Tag Archives: Protest music

Eric Burdon Animals Sky Pilot

Eric Burdon Animals Sky Pilot

July 1968

Eric Burdon

Eric Burdon with the Animals were part of the British Invasion in 1964. Their “House of the Rising Sun” stuck an earworm into  American teenagers’ heads that still resides there. What Boomer can hear those first few guitar notes without immediately recognizing the song? Perhaps it was one of the first licks you learned on guitar? (click and see!)

American blues dominated the Animals’ early albums, but like Bob Dylan’s job on Maggie’s farm and John Lennon’s Norwegian wood lover, Eric Burdon did not stay with the girl he brung to the dance.

Eric Burdon Animals Sky Pilot

Eric Burdon & the Animals

With his release of Winds of Change (the title echoing,  of course, Dylan’s “The Times They Are a-Changin” as well as his line in “Subterranean Homesick Blues,” “you don’t need a weatherman to know which way the wind blows”), Burdon allowed the times to change his content.

Such compositions as “The Black Plague” and “San Franciscan Nights” signaled those changes.

The Twain Shall Meet

Eric Burdon Animals Sky Pilot

1968. The Vietnam war raged and demonstrations regularly filled streets. Campuses seemed to have become places to sit in to protest, not to sit in a desk.

In May, MGM record released Eric Burdon and the Animals single, “Sky Pilot.” The following month, the song would be part of the “The Twain Shall Meet” album.

Even more than the popular “Monterey” on that album [Burdon’s reflections on the Monterey Pop Festival, an event he and the Animals performed at], “Sky Pilot” is the album’s strongest song.

Sky Pilot

Eric Burdon Animals Sky Pilot

He blesses the boys

As they stand in line

The smell of gun grease

And the bayonets they shine

He’s there to help them

All that he can

To make them feel wanted

He’s a good holy man

In some ways the song is as powerful as Jimi Hendrix’s Star Spangled Banner. Hendrix’s performance declared that those who were anti-Establishment were also entitled to our nation’s anthem.

Sky Pilot” (particularly with its inclusion the traditional bag piped “All the Bluebonnets Are Over the Border”) questions not only war, but whether God was on our side, or whether God’s self-appointed representative, the Sky Pilot, was even on God’s side.

Released as a two-sided single, many radio stations stated that its length too long and style not “pop” enough.  Be that as it may, the song remains among the elite of anti-war songs.

The whole band wrote the song: Eric Burdon, Vic Briggs, John Weider, Barry Jenkins, and Danny McCulloch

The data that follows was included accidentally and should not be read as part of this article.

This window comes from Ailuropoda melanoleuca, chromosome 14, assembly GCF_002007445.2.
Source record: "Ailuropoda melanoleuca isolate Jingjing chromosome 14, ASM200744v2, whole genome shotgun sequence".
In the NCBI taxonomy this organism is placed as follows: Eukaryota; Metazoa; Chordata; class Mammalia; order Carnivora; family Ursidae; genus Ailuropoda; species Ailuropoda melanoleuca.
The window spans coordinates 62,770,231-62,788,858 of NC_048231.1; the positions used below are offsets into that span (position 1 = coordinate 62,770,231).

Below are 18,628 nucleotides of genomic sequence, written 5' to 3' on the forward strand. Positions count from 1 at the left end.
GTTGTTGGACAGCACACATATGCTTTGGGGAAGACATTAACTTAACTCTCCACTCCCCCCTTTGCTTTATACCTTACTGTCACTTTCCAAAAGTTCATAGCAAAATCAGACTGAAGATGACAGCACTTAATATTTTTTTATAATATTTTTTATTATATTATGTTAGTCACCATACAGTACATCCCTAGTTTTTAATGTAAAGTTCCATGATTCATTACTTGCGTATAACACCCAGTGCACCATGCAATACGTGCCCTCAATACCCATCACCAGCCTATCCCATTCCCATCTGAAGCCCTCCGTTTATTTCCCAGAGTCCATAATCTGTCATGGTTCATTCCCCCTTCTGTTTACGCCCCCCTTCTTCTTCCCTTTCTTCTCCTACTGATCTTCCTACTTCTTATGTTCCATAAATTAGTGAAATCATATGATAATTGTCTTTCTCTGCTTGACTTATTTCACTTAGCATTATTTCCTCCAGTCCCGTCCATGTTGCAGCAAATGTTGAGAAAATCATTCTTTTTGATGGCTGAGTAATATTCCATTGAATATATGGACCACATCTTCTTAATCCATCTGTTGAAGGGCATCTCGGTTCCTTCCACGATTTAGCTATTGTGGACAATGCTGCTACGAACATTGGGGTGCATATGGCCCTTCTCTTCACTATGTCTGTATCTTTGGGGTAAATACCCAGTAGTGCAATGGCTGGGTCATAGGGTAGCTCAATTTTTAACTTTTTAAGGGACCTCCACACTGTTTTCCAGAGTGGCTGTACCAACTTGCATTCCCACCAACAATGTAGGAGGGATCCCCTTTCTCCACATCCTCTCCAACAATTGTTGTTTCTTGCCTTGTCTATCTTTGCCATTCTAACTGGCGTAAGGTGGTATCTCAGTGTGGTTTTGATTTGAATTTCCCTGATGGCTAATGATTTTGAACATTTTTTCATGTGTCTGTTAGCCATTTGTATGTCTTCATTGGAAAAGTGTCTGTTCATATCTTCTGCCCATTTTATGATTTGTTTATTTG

Eric Burdon Animals Sky Pilot

All the Blue Bonnets

It is interesting to listen to just the bag pipes song after listening to the Animal’s song with its inclusion.

Eric Burdon Animals Sky Pilot

Change Is Gonna Come

Change Is Gonna Come

Released December 22, 1964

Change Is Gonna Come

No Change

In October 1963 Sam Cooke was touring Louisiana. He had made reservations at a Shreveport Holiday Inn, but when he, his wife, brother, and another arrived, hotel personnel told them that there were no vacancies. 

Cooke argued to no avail and left angrily. When they arrived at their next hotel, police arrested them for disturbing the peace. 

With the rebirth of the civil rights movement, Black entertainers faced a difficult decision: make a living by catering to the tastes of the majority white audience, most of whom weren’t thrilled with black activism, or musically/philosophically join the civil rights struggle and risk their livelihood.

Bob Dylan’s “Blowin’ In the Wind” surprised Cooke. How could a white person write such a moving song? Cooke began to use the song in his shows.

Change Is Gonna Come

His own change

And Cooke also decided to write his own.


By December 1963 he’d written “A Change is Gonna Come.” In February he performed it live on the Johnny Carson Show (no video available), but had not yet recorded it. Two days after Cooke’s performance on the Tonight Show, the Beatles were on Ed Sullivan.

Change Is Gonna Come

RCA holds off

Cooke did not record “A Change is Gonna Come” until November 1964 and RCA did not release it until December.

Sadly, Cooke had died eleven days before on December 11, 1964. (NYT article)

Change Is Gonna Come

Change Is Gonna Come


It became one of the civil rights movement’s anthems and dozens of artists have since covered the song.

In 2005, representatives of the music industry and press voted the song number 12 in Rolling Stone magazine’s 500 Greatest Songs of All Time.

Cooke’s style and spirit continue to inspire many of today’s young artists. The New York Times Magazine recently described Leon Bridges as “The Second Coming of Sam Cooke.” (NYT article)

Change Is Gonna Come